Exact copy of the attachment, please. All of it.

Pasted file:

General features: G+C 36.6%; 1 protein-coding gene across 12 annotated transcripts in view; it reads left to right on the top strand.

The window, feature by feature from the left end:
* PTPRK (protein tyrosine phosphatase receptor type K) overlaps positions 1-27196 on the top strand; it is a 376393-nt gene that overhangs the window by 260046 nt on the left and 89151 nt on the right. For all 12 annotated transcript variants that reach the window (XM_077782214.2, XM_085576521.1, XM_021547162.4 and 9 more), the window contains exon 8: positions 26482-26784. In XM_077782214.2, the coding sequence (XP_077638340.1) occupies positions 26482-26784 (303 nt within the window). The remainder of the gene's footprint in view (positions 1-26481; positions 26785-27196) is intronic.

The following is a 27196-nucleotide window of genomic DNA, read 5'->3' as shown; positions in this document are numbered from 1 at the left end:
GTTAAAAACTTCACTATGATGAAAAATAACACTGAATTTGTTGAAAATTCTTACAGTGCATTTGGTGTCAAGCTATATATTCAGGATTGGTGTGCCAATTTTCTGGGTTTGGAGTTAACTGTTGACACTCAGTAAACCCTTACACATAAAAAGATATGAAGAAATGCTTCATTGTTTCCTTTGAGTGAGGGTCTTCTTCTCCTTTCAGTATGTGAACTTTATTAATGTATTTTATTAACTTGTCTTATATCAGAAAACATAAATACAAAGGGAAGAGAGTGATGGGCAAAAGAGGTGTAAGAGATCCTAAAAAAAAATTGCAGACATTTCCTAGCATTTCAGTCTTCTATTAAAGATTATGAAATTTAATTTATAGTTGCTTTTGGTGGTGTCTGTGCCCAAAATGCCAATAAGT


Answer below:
General features: G+C 36.6%; 1 protein-coding gene across 12 annotated transcripts in view; it reads left to right on the top strand.

The window, feature by feature from the left end:
* PTPRK (protein tyrosine phosphatase receptor type K) overlaps positions 1-27196 on the top strand; it is a 376393-nt gene that overhangs the window by 260046 nt on the left and 89151 nt on the right. For all 12 annotated transcript variants that reach the window (XM_077782214.2, XM_085576521.1, XM_021547162.4 and 9 more), the window contains exon 8: positions 26482-26784. In XM_077782214.2, the coding sequence (XP_077638340.1) occupies positions 26482-26784 (303 nt within the window). The remainder of the gene's footprint in view (positions 1-26481; positions 26785-27196) is intronic.

The following is a 27196-nucleotide window of genomic DNA, read 5'->3' as shown; positions in this document are numbered from 1 at the left end:
GTTAAAAACTTCACTATGATGAAAAATAACACTGAATTTGTTGAAAATTCTTACAGTGCATTTGGTGTCAAGCTATATATTCAGGATTGGTGTGCCAATTTTCTGGGTTTGGAGTTAACTGTTGACACTCAGTAAACCCTTACACATAAAAAGATATGAAGAAATGCTTCATTGTTTCCTTTGAGTGAGGGTCTTCTTCTCCTTTCAGTATGTGAACTTTATTAATGTATTTTATTAACTTGTCTTATATCAGAAAACATAAATACAAAGGGAAGAGAGTGATGGGCAAAAGAGGTGTAAGAGATCCTAAAAAAAAATTGCAGACATTTCCTAGCATTTCAGTCTTCTATTAAAGATTATGAAATTTAATTTATAGTTGCTTTTGGTGGTGTCTGTGCCCAAAATGCCAATAAGT